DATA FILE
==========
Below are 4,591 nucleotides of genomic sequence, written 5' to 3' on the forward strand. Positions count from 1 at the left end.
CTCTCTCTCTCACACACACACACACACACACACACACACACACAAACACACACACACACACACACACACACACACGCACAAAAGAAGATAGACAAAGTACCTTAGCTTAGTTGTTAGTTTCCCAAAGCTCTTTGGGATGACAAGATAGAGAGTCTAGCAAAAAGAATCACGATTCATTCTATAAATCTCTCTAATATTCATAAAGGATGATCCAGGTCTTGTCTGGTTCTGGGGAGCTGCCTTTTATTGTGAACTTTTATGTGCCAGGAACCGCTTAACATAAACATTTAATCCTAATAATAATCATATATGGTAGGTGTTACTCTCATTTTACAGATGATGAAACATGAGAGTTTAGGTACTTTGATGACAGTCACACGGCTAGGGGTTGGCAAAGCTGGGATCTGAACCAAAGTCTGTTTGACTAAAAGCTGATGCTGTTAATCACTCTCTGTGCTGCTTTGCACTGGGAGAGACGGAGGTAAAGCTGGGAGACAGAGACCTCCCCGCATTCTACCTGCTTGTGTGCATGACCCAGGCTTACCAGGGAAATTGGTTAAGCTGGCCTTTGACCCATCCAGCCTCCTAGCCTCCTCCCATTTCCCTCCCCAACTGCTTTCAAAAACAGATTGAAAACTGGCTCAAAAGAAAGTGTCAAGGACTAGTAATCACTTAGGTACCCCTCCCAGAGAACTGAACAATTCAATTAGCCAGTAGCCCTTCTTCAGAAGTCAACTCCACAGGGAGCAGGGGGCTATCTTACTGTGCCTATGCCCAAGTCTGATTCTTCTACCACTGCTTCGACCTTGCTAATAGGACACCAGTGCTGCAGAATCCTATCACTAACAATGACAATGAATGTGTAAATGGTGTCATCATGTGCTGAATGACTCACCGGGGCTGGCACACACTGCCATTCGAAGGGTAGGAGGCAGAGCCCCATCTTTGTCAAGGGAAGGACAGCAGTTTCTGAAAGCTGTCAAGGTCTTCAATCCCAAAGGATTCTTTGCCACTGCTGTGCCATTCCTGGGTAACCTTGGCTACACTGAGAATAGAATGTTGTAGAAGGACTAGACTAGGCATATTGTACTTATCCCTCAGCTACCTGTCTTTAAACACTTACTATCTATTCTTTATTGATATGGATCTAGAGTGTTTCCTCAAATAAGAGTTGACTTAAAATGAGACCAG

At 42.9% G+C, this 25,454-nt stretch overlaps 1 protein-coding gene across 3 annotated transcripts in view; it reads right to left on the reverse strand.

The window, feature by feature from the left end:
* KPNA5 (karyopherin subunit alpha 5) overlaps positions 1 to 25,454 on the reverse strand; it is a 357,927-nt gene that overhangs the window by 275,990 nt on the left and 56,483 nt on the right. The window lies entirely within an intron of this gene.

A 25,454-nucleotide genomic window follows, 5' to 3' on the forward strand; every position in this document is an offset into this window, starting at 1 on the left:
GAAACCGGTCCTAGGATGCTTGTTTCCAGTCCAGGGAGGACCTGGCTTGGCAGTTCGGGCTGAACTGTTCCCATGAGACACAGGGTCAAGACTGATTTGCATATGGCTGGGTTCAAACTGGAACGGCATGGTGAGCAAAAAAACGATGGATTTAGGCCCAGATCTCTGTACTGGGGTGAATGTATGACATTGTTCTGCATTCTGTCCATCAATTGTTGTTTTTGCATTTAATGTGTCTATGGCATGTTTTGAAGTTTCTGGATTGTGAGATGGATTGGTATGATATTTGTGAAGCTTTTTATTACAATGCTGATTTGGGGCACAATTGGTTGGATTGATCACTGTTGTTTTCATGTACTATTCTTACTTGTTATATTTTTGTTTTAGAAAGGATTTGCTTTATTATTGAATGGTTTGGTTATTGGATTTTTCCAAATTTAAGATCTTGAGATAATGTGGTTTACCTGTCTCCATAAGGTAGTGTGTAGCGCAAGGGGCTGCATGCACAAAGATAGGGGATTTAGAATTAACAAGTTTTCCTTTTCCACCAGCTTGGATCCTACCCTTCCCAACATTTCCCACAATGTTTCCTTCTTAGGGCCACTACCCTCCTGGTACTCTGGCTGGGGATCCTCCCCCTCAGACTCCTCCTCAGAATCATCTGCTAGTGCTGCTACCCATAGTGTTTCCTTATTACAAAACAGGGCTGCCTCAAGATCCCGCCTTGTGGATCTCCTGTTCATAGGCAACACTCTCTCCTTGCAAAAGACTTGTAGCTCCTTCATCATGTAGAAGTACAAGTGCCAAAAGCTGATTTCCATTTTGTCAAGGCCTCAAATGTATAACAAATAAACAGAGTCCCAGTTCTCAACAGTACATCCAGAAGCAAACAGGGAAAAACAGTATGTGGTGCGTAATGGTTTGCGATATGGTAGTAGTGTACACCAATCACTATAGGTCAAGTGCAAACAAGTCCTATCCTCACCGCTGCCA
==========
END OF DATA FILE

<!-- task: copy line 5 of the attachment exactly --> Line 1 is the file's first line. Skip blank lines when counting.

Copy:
* KPNA5 (karyopherin subunit alpha 5) overlaps positions 1 to 25,454 on the reverse strand; it is a 357,927-nt gene that overhangs the window by 275,990 nt on the left and 56,483 nt on the right. The window lies entirely within an intron of this gene.